European Robin (Erithacus rubecula) Science Article 2
This paper studies how population density affects the dynamics of habitat occupation by Robins in a wintering area of southern Spain (Gibraltar area), and how the between-habitat distribution is influenced by the age and migratory behaviour of birds (whether they are year-round residents or wintering migrants). We studied two different habitat types: forested sites, some of which are breeding habitats of Robins, and shrubland sites, to which Robins spread their range in autumn-winter due to the arrival of migrants. As arriving migrants increased abundance in the area, new habitat patches were sequentially colonised, forested sites being the first to be occupied and the last to be abandoned (regardless they maintained breeding populations or not). In addition, the abundance of Robins tended to decrease along the autumn-winter period in the most densely populated patches, which made the among-site distribution of Robins to be progressively more uniform. Juveniles of both local and migratory populations dominated (83% of individuals) in lowlands. Local Robins were more abundant (67%) than migratory ones in montane forests, although they also contributed to the winter colonisation of lowland habitats (47%). Together, these results support that the between-habitat distribution of Robins depends not only on population density, but also on the migratory status and age of individuals attempting to get a wintering site. Therefore, if winter habitats differed in quality, these factors could influence the mechanisms of regulation of Robin populations in the non-breeding season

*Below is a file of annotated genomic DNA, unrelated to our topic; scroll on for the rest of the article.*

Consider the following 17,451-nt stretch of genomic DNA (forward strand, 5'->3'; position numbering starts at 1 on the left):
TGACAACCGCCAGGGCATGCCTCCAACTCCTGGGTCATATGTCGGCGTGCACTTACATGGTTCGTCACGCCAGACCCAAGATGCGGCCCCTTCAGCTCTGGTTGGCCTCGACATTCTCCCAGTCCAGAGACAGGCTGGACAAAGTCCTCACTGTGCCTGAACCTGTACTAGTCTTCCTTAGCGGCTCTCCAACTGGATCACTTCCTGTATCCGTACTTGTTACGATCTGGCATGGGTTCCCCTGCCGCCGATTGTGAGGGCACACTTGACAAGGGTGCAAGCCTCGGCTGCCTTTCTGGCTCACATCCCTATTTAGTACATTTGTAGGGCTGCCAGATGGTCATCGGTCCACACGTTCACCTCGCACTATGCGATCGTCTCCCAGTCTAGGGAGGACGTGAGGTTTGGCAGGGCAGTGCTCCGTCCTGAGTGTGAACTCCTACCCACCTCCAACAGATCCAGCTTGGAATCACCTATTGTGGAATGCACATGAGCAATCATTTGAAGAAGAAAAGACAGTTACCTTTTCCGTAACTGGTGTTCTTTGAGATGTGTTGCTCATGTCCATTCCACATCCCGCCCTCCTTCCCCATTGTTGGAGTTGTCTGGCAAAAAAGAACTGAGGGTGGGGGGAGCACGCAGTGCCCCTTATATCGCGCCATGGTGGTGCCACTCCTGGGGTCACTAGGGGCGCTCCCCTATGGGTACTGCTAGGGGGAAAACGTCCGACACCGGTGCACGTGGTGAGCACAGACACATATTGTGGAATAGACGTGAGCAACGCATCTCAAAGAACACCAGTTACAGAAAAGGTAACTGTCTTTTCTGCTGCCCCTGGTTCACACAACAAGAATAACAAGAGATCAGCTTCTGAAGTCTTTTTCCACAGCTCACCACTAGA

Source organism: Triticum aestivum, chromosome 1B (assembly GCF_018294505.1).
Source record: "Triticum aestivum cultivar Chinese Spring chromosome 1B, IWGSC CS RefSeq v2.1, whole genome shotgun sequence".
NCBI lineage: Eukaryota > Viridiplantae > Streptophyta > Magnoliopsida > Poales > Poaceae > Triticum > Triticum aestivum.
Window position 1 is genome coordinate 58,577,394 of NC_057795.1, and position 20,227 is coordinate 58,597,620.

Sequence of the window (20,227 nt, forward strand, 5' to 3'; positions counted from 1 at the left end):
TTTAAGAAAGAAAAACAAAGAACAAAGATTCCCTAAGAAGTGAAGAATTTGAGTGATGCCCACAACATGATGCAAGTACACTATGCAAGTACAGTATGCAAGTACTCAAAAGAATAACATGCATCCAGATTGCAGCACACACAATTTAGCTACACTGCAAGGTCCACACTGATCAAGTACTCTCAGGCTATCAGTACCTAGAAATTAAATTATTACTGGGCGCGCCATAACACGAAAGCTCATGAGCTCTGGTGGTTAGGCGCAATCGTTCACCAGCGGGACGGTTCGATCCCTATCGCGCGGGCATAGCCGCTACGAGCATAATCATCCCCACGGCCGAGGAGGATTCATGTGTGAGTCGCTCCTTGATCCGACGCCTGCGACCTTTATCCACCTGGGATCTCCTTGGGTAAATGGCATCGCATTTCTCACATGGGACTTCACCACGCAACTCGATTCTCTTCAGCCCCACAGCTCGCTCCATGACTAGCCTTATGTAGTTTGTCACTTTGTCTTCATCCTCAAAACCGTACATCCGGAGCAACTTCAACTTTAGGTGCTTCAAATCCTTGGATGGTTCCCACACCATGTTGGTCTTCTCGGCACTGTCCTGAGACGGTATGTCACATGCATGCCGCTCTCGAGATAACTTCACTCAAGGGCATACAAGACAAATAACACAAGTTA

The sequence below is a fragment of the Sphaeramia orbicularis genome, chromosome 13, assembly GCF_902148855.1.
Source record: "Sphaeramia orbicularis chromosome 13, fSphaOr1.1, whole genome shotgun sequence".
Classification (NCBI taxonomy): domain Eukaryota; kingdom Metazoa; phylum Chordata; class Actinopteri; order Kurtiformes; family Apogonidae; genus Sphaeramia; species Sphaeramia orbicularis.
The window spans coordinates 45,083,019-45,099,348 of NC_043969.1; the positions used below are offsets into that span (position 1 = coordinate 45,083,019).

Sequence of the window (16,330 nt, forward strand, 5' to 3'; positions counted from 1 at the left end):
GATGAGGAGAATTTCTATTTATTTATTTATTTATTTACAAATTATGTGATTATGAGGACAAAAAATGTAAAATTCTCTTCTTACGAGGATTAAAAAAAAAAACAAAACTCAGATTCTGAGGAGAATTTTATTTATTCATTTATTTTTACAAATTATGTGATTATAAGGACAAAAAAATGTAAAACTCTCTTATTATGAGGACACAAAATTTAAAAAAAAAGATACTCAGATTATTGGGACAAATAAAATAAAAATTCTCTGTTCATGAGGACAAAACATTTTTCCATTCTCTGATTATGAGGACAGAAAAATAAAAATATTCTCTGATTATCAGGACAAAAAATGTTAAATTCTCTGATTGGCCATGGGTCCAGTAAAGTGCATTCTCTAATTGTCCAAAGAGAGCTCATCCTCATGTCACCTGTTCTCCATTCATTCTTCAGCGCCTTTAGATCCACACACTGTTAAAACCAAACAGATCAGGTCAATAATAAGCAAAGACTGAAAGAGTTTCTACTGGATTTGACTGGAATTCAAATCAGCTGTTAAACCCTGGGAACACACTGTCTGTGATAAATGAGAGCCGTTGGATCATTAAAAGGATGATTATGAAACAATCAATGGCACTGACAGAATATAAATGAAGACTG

Telleria J.L., Perez-Tris J. et al., ARDEA 89 (2): 363-373.